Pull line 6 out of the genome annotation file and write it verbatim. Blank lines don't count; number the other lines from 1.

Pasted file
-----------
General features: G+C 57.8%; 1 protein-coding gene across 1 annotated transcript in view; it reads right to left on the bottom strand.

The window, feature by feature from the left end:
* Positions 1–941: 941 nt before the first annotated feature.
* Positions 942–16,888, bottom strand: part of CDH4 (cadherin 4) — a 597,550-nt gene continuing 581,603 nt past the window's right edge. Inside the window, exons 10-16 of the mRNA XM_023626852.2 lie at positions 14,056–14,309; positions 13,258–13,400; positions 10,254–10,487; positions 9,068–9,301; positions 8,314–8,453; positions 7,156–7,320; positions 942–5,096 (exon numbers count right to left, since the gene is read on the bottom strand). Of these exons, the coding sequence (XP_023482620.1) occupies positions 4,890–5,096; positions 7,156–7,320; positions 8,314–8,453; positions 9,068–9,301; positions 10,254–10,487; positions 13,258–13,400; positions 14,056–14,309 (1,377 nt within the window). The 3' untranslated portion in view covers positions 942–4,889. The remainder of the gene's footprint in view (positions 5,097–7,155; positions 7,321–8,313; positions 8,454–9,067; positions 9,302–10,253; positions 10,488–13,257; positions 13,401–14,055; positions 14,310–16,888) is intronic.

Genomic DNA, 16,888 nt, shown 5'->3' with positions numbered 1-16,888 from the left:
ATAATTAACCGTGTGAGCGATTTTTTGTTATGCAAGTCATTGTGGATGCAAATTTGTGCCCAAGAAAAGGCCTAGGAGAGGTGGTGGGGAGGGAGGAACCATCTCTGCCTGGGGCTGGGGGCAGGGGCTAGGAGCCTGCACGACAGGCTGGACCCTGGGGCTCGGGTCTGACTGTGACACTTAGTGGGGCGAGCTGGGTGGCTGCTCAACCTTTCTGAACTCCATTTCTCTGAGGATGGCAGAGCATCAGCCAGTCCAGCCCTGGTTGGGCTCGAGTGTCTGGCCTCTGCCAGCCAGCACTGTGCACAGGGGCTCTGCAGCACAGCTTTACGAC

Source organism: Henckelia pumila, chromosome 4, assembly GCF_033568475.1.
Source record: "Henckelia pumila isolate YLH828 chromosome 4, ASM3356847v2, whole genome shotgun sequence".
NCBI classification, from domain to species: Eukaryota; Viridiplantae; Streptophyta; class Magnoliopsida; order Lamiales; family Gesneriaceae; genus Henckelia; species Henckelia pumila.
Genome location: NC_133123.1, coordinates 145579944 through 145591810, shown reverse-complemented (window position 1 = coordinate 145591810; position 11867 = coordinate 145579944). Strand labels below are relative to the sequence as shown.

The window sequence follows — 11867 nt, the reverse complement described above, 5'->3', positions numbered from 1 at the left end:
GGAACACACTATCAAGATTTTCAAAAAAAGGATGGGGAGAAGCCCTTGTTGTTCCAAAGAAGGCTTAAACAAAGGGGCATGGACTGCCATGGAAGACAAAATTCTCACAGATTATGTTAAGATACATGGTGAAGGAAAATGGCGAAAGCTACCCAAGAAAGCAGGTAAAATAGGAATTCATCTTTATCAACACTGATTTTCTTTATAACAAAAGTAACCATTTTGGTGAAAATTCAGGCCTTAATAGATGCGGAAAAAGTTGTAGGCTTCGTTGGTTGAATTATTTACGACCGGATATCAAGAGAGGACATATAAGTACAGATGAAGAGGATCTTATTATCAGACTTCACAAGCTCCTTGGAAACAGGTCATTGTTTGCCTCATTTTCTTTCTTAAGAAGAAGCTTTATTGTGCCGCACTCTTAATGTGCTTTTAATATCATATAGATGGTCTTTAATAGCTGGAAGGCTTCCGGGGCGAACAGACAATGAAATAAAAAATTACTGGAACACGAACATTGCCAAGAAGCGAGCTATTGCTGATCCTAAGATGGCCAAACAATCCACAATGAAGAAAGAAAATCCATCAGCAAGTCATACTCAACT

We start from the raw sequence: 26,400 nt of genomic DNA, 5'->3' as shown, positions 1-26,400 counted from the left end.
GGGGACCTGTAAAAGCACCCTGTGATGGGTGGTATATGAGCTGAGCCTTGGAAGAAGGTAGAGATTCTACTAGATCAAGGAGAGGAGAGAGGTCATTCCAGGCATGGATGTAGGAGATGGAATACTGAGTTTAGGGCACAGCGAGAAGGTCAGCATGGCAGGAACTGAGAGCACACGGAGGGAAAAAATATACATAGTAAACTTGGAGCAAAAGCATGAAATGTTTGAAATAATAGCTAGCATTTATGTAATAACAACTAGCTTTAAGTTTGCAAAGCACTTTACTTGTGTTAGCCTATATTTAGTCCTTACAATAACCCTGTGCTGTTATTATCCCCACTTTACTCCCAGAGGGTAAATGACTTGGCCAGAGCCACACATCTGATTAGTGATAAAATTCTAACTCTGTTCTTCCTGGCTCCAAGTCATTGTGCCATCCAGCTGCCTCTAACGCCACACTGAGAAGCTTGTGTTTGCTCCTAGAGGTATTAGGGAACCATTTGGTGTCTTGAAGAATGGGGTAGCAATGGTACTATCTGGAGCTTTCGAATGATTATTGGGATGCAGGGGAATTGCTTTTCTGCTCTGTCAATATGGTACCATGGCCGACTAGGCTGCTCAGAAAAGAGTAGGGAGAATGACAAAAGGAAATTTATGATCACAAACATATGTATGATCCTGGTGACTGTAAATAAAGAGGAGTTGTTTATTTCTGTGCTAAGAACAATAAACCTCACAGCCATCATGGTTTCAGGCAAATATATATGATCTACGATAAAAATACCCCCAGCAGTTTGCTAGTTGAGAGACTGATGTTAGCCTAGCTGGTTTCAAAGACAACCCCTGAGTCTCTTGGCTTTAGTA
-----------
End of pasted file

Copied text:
ATAATTAACCGTGTGAGCGATTTTTTGTTATGCAAGTCATTGTGGATGCAAATTTGTGCCCAAGAAAAGGCCTAGGAGAGGTGGTGGGGAGGGAGGAACCATCTCTGCCTGGGGCTGGGGGCAGGGGCTAGGAGCCTGCACGACAGGCTGGACCCTGGGGCTCGGGTCTGACTGTGACACTTAGTGGGGCGAGCTGGGTGGCTGCTCAACCTTTCTGAACTCCATTTCTCTGAGGATGGCAGAGCATCAGCCAGTCCAGCCCTGGTTGGGCTCGAGTGTCTGGCCTCTGCCAGCCAGCACTGTGCACAGGGGCTCTGCAGCACAGCTTTACGAC